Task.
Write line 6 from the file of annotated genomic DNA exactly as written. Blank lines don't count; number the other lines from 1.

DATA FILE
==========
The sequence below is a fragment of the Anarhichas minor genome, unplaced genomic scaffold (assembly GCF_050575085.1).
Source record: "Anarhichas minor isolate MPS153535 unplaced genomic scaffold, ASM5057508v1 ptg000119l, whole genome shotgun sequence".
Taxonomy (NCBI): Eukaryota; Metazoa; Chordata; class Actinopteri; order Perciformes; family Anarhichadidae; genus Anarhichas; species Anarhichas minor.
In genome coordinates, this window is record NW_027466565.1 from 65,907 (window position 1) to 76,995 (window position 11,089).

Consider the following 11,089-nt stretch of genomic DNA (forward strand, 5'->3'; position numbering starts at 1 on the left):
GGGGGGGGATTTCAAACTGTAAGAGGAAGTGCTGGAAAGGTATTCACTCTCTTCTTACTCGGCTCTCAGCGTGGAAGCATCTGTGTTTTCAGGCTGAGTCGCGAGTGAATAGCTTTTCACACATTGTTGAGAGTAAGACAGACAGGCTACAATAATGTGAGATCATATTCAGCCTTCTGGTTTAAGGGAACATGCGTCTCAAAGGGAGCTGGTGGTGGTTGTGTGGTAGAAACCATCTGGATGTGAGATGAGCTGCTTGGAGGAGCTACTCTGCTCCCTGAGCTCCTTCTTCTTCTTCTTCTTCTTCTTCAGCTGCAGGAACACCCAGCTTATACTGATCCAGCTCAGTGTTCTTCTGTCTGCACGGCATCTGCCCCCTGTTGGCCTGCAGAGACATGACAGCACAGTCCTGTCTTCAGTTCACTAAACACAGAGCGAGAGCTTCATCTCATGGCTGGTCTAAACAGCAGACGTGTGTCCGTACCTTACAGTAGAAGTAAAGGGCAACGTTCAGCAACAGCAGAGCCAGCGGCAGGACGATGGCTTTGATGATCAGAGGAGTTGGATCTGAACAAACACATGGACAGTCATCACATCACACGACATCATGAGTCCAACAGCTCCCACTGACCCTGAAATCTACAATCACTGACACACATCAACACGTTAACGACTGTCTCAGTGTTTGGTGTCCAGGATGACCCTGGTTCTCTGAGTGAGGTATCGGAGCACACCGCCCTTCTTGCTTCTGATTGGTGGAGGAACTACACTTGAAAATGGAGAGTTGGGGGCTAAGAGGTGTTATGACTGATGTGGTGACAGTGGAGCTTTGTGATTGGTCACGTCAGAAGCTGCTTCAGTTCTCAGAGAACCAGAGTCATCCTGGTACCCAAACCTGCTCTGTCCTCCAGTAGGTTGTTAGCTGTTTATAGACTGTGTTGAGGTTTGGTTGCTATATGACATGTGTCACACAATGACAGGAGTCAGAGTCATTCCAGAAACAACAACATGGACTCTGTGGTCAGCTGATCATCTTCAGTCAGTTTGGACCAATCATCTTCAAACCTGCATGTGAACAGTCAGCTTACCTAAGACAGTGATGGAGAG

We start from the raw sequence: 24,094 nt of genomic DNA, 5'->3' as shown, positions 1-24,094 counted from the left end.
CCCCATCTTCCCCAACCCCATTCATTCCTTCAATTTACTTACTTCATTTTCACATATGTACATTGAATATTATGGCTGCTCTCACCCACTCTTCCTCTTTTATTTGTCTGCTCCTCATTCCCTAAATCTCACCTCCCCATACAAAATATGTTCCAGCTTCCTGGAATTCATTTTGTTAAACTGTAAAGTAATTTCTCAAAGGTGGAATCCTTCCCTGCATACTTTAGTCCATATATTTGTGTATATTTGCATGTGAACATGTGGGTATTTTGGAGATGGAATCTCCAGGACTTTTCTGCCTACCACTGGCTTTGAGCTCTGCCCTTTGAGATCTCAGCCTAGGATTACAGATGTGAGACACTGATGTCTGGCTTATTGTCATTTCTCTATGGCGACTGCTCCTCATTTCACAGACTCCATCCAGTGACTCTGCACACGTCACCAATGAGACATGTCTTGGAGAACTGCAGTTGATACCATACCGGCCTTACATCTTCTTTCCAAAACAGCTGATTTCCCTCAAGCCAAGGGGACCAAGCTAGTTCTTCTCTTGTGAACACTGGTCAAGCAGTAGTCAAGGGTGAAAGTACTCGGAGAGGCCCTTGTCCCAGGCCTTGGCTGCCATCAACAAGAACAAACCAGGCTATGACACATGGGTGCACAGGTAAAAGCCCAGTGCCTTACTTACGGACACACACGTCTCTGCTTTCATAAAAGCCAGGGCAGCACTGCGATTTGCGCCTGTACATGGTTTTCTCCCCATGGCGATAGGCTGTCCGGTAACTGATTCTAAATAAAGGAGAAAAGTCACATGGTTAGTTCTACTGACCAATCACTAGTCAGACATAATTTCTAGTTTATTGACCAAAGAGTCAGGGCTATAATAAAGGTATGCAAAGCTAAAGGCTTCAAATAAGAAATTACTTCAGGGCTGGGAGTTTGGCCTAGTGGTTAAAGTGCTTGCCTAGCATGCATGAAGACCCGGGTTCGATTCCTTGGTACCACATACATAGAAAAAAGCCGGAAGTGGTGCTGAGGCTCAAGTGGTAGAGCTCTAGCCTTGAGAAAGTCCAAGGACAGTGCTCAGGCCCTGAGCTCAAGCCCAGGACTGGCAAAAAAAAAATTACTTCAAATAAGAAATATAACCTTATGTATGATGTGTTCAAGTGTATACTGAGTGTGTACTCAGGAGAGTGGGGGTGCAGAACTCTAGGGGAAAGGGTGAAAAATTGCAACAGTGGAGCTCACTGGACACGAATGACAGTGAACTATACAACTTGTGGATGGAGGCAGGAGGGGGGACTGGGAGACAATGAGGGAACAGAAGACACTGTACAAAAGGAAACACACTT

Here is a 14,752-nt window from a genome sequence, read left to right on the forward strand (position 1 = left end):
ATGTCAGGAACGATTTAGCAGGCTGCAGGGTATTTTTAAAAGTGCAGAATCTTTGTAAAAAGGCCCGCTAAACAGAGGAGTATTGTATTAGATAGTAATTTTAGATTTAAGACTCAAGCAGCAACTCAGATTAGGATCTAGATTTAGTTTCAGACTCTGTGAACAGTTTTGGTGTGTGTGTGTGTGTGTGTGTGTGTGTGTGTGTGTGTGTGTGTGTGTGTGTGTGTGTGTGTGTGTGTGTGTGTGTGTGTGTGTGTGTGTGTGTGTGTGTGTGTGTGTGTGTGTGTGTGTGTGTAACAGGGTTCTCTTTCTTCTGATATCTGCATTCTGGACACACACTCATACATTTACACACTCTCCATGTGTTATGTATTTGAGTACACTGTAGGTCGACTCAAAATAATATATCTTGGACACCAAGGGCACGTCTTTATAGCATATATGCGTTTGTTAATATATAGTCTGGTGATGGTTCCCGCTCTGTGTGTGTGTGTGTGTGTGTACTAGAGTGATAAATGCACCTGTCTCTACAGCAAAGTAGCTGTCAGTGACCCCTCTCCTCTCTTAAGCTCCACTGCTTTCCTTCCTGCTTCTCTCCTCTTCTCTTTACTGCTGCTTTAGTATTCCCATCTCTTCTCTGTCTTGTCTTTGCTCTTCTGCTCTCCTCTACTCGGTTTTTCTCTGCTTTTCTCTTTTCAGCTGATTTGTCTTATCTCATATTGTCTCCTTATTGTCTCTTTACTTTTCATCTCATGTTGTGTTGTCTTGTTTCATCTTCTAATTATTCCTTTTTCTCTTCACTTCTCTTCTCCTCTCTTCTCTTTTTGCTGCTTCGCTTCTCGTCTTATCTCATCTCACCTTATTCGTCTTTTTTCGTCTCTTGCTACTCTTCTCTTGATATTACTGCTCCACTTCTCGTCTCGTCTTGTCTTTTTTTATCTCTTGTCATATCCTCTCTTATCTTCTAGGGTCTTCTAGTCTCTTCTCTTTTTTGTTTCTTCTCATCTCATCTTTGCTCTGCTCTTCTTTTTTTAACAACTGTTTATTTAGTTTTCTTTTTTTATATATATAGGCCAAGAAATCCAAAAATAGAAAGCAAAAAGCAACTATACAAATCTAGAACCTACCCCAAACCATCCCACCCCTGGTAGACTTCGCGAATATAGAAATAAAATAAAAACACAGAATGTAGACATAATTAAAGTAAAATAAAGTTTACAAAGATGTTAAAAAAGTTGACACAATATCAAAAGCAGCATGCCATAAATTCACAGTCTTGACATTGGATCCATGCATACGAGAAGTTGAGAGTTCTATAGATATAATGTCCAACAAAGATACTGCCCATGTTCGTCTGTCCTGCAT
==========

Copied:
GGGGGGGGATTTCAAACTGTAAGAGGAAGTGCTGGAAAGGTATTCACTCTCTTCTTACTCGGCTCTCAGCGTGGAAGCATCTGTGTTTTCAGGCTGAGTCGCGAGTGAATAGCTTTTCACACATTGTTGAGAGTAAGACAGACAGGCTACAATAATGTGAGATCATATTCAGCCTTCTGGTTTAAGGGAACATGCGTCTCAAAGGGAGCTGGTGGTGGTTGTGTGGTAGAAACCATCTGGATGTGAGATGAGCTGCTTGGAGGAGCTACTCTGCTCCCTGAGCTCCTTCTTCTTCTTCTTCTTCTTCTTCAGCTGCAGGAACACCCAGCTTATACTGATCCAGCTCAGTGTTCTTCTGTCTGCACGGCATCTGCCCCCTGTTGGCCTGCAGAGACATGACAGCACAGTCCTGTCTTCAGTTCACTAAACACAGAGCGAGAGCTTCATCTCATGGCTGGTCTAAACAGCAGACGTGTGTCCGTACCTTACAGTAGAAGTAAAGGGCAACGTTCAGCAACAGCAGAGCCAGCGGCAGGACGATGGCTTTGATGATCAGAGGAGTTGGATCTGAACAAACACATGGACAGTCATCACATCACACGACATCATGAGTCCAACAGCTCCCACTGACCCTGAAATCTACAATCACTGACACACATCAACACGTTAACGACTGTCTCAGTGTTTGGTGTCCAGGATGACCCTGGTTCTCTGAGTGAGGTATCGGAGCACACCGCCCTTCTTGCTTCTGATTGGTGGAGGAACTACACTTGAAAATGGAGAGTTGGGGGCTAAGAGGTGTTATGACTGATGTGGTGACAGTGGAGCTTTGTGATTGGTCACGTCAGAAGCTGCTTCAGTTCTCAGAGAACCAGAGTCATCCTGGTACCCAAACCTGCTCTGTCCTCCAGTAGGTTGTTAGCTGTTTATAGACTGTGTTGAGGTTTGGTTGCTATATGACATGTGTCACACAATGACAGGAGTCAGAGTCATTCCAGAAACAACAACATGGACTCTGTGGTCAGCTGATCATCTTCAGTCAGTTTGGACCAATCATCTTCAAACCTGCATGTGAACAGTCAGCTTACCTAAGACAGTGATGGAGAG